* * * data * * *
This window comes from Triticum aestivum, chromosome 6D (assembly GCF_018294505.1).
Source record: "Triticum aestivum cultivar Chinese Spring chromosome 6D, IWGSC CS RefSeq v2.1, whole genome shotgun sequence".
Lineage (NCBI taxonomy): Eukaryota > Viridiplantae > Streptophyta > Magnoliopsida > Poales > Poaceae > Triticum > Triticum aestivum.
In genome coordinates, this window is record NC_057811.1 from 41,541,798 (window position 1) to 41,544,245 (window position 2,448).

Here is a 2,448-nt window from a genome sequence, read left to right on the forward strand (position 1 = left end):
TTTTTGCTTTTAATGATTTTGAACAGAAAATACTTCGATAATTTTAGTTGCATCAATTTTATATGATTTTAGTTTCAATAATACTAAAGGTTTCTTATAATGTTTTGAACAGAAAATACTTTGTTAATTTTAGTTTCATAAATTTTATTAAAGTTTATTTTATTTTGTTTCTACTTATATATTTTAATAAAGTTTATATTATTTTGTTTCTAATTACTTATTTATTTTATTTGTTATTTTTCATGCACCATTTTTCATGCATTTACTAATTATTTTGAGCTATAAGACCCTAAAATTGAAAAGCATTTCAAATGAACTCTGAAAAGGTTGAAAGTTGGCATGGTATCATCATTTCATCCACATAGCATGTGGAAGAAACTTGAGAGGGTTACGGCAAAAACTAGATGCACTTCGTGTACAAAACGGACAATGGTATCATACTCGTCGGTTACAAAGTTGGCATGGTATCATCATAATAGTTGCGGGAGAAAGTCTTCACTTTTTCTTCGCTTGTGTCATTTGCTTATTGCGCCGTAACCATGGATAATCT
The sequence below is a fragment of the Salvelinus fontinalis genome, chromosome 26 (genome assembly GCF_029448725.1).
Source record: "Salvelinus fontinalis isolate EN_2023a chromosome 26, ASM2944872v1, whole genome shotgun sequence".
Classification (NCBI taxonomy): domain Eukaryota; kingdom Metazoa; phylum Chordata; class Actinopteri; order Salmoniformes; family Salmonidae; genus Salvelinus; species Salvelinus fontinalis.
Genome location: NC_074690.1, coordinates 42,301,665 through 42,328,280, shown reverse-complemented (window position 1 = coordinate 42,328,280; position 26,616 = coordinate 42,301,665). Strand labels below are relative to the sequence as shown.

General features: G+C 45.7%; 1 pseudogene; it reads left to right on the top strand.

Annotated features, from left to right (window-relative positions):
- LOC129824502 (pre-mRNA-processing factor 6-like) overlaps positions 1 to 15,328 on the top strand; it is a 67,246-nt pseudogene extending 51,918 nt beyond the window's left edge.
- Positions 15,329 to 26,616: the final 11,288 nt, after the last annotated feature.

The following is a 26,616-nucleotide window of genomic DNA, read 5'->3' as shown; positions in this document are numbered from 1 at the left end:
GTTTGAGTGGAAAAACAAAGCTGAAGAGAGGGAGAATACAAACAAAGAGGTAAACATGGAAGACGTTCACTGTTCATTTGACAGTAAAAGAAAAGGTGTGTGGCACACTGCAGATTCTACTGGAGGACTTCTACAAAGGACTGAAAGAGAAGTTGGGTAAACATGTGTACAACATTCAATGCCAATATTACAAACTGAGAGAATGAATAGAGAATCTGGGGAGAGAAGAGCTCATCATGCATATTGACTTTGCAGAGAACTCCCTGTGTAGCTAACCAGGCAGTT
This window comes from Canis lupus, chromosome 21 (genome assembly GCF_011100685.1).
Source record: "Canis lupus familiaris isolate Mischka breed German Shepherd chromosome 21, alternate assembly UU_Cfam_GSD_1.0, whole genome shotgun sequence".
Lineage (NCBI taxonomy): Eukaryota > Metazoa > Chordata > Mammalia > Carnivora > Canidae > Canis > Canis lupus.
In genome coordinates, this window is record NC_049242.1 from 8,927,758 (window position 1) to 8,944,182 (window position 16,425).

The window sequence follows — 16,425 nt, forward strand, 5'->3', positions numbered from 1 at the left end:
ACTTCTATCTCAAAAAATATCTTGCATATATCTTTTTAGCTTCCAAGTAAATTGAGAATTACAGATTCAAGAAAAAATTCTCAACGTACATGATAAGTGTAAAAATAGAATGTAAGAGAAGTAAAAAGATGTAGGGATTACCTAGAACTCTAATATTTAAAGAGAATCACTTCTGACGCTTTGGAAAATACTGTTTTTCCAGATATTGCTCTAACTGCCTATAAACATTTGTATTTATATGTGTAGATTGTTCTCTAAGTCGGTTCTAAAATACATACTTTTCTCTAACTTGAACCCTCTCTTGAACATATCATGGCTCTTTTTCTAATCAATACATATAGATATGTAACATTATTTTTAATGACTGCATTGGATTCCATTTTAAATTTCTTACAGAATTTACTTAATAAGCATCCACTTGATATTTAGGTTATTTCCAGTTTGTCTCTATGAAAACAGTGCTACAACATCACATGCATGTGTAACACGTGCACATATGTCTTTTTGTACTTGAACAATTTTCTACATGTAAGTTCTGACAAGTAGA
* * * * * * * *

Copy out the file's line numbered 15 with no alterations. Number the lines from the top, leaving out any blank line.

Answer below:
The following is a 26,616-nucleotide window of genomic DNA, read 5'->3' as shown; positions in this document are numbered from 1 at the left end: